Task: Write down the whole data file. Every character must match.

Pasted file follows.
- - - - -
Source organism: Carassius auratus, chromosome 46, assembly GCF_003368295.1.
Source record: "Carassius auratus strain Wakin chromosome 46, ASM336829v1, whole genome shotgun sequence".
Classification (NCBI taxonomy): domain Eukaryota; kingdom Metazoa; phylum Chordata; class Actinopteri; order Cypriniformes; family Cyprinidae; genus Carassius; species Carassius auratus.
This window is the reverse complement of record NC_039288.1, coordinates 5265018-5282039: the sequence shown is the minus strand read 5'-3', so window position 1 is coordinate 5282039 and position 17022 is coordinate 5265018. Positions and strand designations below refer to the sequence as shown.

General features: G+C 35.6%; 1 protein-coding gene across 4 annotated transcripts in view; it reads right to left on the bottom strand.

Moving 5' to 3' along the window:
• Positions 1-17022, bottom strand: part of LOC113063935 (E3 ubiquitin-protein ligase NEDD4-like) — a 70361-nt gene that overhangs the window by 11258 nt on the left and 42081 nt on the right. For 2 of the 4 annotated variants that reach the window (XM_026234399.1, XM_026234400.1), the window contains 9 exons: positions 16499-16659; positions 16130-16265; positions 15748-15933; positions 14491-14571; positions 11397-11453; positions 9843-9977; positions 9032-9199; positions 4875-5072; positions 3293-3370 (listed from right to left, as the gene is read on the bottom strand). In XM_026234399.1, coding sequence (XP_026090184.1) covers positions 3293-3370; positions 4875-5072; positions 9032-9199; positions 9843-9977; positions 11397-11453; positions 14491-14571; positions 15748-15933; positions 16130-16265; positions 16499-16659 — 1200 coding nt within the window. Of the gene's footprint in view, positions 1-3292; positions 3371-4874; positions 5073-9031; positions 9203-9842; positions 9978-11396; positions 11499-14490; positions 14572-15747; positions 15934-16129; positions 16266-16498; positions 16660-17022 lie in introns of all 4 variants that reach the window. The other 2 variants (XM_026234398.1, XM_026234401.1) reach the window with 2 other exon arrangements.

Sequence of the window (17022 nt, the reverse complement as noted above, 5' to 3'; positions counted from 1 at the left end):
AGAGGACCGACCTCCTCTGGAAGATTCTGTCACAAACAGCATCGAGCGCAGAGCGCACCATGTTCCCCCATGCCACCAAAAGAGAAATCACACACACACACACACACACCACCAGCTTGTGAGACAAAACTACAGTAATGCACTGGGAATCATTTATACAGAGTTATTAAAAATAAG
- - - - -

Source organism: Carassius auratus, chromosome 46, assembly GCF_003368295.1.
Source record: "Carassius auratus strain Wakin chromosome 46, ASM336829v1, whole genome shotgun sequence".
Classification (NCBI taxonomy): domain Eukaryota; kingdom Metazoa; phylum Chordata; class Actinopteri; order Cypriniformes; family Cyprinidae; genus Carassius; species Carassius auratus.
This window is the reverse complement of record NC_039288.1, coordinates 5265018-5282039: the sequence shown is the minus strand read 5'-3', so window position 1 is coordinate 5282039 and position 17022 is coordinate 5265018. Positions and strand designations below refer to the sequence as shown.

General features: G+C 35.6%; 1 protein-coding gene across 4 annotated transcripts in view; it reads right to left on the bottom strand.

Moving 5' to 3' along the window:
• Positions 1-17022, bottom strand: part of LOC113063935 (E3 ubiquitin-protein ligase NEDD4-like) — a 70361-nt gene that overhangs the window by 11258 nt on the left and 42081 nt on the right. For 2 of the 4 annotated variants that reach the window (XM_026234399.1, XM_026234400.1), the window contains 9 exons: positions 16499-16659; positions 16130-16265; positions 15748-15933; positions 14491-14571; positions 11397-11453; positions 9843-9977; positions 9032-9199; positions 4875-5072; positions 3293-3370 (listed from right to left, as the gene is read on the bottom strand). In XM_026234399.1, coding sequence (XP_026090184.1) covers positions 3293-3370; positions 4875-5072; positions 9032-9199; positions 9843-9977; positions 11397-11453; positions 14491-14571; positions 15748-15933; positions 16130-16265; positions 16499-16659 — 1200 coding nt within the window. Of the gene's footprint in view, positions 1-3292; positions 3371-4874; positions 5073-9031; positions 9203-9842; positions 9978-11396; positions 11499-14490; positions 14572-15747; positions 15934-16129; positions 16266-16498; positions 16660-17022 lie in introns of all 4 variants that reach the window. The other 2 variants (XM_026234398.1, XM_026234401.1) reach the window with 2 other exon arrangements.

Sequence of the window (17022 nt, the reverse complement as noted above, 5' to 3'; positions counted from 1 at the left end):
AGAGGACCGACCTCCTCTGGAAGATTCTGTCACAAACAGCATCGAGCGCAGAGCGCACCATGTTCCCCCATGCCACCAAAAGAGAAATCACACACACACACACACACACCACCAGCTTGTGAGACAAAACTACAGTAATGCACTGGGAATCATTTATACAGAGTTATTAAAAATAAG